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Mt. Laurel revisited

I mentioned recently that I’d received a message asking if my opinion of a previous post. That post focused on Mt. Laurel; the individual asked if my opinions on the development had changed since a post that I put up in August. I figured that the best way to answer was to go out and take a look out there. My opinion has changed… a little.

Pulling into the town on a Saturday afternoon, I still found the first issue that I had with the development quite disturbing. My main concern still lies in its location. They are attempting to deal with some of the immediate needs of its residents as well as the residents of surrounding developments. Signs in windows called for the eventual opening of a grocery store in the coming months. Additional live/work units had also been completed with a church, coffee shop and pizzeria joining the already successful Standard Bistro. It still looked extremely quiet. Driving past their large recreational area, Olmstead Park, I saw something that I’d not seen in my previous visit: people. They were playing basketball, having a game of catch, laying out on the grass enjoying a beautiful late spring afternoon in central Alabama. You saw residents out walking dogs, out for a late morning run, really just living life.

Signs guided me to the next phase of the development, with a sample home open to the public and crews working to complete the first sets for sale. I parked when I noticed an “Open House” sign sitting out in front of one of the few homes that did not have the “private residence” notice in front of it. I would hope that one result of agreeing to live in a development such as this is the notion that you are actually on display. This is where I should note that I was not the only car just traveling through for the day. People were taking advantage of the weather to see what it would be like to live out in Mt. Laurel.

Back to the home…
I entered after walking up the stone stairs leading to the front porch. The entryway was reminiscent of older homes as well as the orientation of public space as you entered. While it was an open house, there was not anyone available to speak with in the home. That was fine by me; this way I could enjoy the study of the property without feeling pressured. The structure was quite impressive: three bedrooms and 2 ½ baths. The layout was more in line with contemporary designs than anything else. For all intensive purposes, the main living space of this home was designed to be off of its kitchen. The island was the size of a large kitchen table with four stools set up on one side. It’s at this point where I realize that this is a home for the 21st century: there is a cable outlet above the counter.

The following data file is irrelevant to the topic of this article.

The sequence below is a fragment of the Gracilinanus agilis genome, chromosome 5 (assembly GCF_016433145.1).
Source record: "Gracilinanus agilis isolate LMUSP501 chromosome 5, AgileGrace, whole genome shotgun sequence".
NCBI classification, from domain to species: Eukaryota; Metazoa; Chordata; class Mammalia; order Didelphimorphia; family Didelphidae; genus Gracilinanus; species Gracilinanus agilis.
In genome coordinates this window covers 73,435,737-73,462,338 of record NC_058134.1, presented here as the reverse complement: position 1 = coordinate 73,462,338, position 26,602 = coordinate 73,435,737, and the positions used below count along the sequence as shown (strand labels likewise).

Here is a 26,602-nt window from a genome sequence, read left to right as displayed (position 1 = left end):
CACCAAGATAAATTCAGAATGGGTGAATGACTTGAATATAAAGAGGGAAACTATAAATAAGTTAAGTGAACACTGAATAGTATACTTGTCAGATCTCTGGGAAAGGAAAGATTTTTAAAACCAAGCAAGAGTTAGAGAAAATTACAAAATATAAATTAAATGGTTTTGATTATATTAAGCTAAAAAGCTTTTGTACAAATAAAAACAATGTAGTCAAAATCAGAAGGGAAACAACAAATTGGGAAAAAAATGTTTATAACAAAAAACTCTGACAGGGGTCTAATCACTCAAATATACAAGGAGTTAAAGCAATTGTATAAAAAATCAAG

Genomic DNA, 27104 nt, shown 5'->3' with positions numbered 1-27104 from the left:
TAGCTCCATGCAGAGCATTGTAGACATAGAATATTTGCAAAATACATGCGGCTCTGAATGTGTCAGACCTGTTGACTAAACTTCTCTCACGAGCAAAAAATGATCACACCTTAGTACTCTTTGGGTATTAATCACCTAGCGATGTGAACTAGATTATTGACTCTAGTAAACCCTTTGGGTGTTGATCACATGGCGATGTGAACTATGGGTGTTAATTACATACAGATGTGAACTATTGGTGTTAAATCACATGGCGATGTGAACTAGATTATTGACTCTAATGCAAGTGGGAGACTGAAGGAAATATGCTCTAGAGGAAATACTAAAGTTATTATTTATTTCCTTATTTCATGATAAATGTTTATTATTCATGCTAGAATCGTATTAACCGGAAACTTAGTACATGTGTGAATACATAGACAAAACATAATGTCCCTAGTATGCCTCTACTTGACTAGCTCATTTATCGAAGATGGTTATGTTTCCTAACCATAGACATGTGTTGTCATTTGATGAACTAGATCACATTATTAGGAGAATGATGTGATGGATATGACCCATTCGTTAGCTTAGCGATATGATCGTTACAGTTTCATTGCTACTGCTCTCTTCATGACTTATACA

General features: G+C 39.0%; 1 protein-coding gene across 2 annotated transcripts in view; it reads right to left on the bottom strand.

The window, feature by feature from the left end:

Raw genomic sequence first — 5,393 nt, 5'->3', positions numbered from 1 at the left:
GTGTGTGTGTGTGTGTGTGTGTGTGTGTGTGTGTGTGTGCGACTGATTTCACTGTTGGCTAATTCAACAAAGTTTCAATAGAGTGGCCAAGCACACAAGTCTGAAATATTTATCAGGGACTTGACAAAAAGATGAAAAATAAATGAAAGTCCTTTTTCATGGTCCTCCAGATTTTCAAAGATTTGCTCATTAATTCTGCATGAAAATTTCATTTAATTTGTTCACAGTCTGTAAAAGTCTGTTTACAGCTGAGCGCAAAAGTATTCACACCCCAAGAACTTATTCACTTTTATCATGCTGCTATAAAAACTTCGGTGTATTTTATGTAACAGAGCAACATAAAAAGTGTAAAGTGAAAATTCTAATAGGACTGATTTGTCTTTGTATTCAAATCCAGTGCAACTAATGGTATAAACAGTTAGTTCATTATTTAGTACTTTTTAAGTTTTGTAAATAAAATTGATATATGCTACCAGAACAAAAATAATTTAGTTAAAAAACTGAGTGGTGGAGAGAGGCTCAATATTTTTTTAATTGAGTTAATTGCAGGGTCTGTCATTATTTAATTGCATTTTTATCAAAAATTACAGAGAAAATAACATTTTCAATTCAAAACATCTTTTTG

It’s also interesting to note that the “back” entrance to the home was quite elaborate as well. It was set up more for entertaining, though most guests would have to enter from the front. Neighbors and family would most likely use the back. The alleyway contains all of the service amenities, including mailboxes, garbage cans and parking spaces, whether they are garages or carports. If you really wanted to, you would never have to use the front door at all. And in the time I spent driving some of the alleys, I realized that there was another world going on behind the homes; one where children are free to play in the alley without fear of car traffic, garages left open without much fear of crime.

I would not mind trying to create a home in that kind of environment. Especially if children were in the picture, the opportunity to not worry as much for now is great. It is still somewhat disturbing when you must drive at least five miles to get additional services provided, though the recent and potential commercial openings can and do provide some creature comforts without too much traveling. The other projects in the area do not seem to be developing with their neighbor in mind. That still disturbs me as well. When you know or can sense the long range plan for a development, it should at least cause other developers to consider how it will affect or aid their projects. To see the planning applied to Mt. Laurel just cut off by a fence separating you from the subdivision next door it’s a little sad. I also still wonder why some of these projects could not be constructed in existing cities, or applied to current urban situations. That being said, I’m more comfortable with Mt. Laurel now than I was originally. Time will tell whether it will be allowed to provide its goal comfortably or if it will be an anomaly among typical subdivisions constructed in Central Alabama and around the country.

Thoughts? Have a great day!


Published inArchitectureurban issues